Monday, January 6, 2014

Four ways home...

While folks who do much prepping at all have most of their preps at home... you may someday be faced with having to get home.  Every day there is a chance you might find yourself at work, store, school, church, a friend's house, or somewhere else you frequently or occasionally travel to and you need to get home.  Ninety-nine out of a hundred times, that is not a problem... but there is always that time that arises when getting home and be difficult, delayed, or impossible.

Are you prepared to make it home? Do you have a Get-Home-Bag (GHB) or Bug-Out-Bag (BOB) with you? Do you have multiple plans and routes to get home in case of bad weather, an accident, road construction, or other unforeseen disaster or problem?

Let's talk about four ways home the the gals and I have prepared for and see if it's helpful for you to consider for your situation:

The Rut

Many years ago, after completing a patrol tactics seminar that challenged law enforcement officers to examine and break out of predictable routines... I went in the "exit" road to patrol through a cemetery in our jurisdiction lookin' for the usual suspects... like kids drinking, young lovers, tokers... and then... I saw it! I had always gone into the cemetery through the "enter" access road and there was a tombstone that had the quote, "See you on the other side."... and when I went in through the "exit" road... and came up on that tombstone... on the back side it simply said, "Hi there."  Now THAT is a guy who literally took his humor to the grave.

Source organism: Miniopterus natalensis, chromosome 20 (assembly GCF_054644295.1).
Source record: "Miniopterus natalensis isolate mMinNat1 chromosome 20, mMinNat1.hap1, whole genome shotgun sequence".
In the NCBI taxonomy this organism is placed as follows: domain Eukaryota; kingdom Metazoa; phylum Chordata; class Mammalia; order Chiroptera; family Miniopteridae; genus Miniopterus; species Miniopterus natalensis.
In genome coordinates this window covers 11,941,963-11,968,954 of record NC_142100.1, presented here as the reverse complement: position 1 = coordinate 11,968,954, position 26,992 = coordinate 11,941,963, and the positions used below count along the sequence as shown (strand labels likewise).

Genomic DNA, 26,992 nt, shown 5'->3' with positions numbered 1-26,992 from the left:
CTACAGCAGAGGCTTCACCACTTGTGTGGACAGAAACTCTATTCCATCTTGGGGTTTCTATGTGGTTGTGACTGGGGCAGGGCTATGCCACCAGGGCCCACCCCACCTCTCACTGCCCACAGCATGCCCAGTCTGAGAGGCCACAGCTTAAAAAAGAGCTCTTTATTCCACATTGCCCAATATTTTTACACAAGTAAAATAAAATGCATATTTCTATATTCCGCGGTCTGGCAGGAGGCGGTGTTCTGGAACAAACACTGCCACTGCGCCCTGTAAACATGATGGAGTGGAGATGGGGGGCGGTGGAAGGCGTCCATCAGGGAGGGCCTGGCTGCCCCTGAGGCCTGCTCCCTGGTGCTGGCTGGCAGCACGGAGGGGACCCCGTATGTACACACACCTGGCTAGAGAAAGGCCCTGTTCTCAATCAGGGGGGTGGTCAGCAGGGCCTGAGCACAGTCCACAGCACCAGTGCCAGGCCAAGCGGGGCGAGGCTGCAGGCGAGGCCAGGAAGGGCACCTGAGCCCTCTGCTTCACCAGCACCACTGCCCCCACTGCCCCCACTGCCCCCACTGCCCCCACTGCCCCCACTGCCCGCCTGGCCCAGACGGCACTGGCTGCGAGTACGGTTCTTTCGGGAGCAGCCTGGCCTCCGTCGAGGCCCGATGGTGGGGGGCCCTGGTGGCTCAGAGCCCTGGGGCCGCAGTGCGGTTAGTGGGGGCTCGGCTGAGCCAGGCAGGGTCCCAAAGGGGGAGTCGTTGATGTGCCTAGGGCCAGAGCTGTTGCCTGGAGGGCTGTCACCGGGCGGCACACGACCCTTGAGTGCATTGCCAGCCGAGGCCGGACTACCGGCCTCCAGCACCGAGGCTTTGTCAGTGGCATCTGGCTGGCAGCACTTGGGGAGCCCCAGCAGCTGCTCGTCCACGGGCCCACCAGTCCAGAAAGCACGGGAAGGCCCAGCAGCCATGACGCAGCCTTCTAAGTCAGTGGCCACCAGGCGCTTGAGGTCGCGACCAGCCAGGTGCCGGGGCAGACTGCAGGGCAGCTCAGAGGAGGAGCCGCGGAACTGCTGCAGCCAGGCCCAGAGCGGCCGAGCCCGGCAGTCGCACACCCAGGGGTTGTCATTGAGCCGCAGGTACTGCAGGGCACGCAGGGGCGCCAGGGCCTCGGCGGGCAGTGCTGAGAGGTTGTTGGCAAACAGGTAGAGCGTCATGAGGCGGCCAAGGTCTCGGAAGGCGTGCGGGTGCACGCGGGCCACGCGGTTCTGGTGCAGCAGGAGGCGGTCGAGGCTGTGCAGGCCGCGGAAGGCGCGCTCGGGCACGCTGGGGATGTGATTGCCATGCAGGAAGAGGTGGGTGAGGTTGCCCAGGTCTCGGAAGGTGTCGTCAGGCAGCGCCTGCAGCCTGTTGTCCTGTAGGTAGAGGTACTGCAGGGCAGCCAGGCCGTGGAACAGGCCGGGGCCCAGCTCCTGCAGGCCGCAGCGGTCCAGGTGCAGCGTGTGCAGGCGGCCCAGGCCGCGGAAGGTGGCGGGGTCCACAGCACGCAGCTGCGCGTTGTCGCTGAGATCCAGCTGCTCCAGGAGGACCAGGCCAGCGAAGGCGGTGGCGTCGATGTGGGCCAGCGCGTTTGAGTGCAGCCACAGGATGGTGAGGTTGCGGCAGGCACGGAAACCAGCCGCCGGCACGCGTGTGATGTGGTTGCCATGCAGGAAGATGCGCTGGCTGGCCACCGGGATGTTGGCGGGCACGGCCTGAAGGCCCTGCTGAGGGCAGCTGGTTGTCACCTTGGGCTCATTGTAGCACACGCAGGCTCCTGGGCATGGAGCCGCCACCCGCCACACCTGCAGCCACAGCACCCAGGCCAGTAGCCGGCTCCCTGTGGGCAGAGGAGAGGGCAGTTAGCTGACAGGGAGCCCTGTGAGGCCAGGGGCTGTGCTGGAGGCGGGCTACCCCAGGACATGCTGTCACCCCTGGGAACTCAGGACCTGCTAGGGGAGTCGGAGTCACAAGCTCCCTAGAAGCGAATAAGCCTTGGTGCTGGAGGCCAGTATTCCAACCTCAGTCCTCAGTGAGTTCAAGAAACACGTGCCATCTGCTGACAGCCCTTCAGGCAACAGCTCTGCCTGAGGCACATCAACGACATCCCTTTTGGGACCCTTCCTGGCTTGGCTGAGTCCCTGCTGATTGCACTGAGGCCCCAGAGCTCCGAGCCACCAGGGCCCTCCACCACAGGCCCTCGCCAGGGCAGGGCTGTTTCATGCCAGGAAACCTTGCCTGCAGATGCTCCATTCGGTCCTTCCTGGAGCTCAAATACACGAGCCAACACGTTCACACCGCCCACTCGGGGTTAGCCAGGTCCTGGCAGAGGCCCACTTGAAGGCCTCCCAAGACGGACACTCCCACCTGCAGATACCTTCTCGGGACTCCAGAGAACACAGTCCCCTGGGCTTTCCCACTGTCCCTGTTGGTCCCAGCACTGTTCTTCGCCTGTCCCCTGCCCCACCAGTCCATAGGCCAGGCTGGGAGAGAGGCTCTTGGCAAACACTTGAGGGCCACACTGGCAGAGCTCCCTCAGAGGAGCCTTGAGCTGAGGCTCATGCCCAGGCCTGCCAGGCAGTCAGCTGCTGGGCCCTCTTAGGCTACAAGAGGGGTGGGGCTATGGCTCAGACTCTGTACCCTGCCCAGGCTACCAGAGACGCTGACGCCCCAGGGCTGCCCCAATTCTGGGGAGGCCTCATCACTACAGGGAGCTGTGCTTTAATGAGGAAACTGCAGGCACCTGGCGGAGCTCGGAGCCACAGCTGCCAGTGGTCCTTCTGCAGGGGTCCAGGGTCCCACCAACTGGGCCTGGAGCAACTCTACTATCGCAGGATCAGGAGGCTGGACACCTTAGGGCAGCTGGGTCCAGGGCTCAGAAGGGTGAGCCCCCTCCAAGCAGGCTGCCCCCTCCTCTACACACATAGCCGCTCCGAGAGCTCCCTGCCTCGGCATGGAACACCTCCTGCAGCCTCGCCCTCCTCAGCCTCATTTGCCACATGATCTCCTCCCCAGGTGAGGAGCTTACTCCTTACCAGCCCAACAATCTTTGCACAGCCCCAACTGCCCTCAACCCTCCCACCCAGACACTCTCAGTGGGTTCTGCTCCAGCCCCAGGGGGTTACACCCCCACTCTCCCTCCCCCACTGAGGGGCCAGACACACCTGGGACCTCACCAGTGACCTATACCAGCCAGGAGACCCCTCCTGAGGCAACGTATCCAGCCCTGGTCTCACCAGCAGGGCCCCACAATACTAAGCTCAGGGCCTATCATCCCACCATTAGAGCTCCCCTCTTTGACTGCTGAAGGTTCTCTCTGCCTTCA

The Rut is the route, manner, and mode of transportation that most of take to and from our destinations like work, the gym, the kid's dance studio, and the store almost every single time without really thinking about it. It is often the quickest and easiest way to there and back home again. We often develop these "Rut" routes without really a lot of strategic thinking or evaluation and then use them over again.
"It's pretty far, but it doesn't seem like it." ~Yogi Berra
Should we abandon The Rut? No... but you should recognize that The Rut becomes routine, makes you predictable in your movements, and leaves you vulnerable because you tend to drop your alertness and become passive in your travels.

Maybe you need to re-examine The Ruts in your daily life and see if there are more efficient, strategic, or less predictable ways to travel from home and back again.

The Back-Road

If some of us do have an alternative to The Rut, it is often The Back-Road way to get home... and if you don't have an alternative to The Rut, The Back-Road should be your first approach. Most folks take major highways or thoroughfares from home to their destinations and back again.  What if an accident has those routes closed?  What if there's a major snow storm or other problem that shuts them down?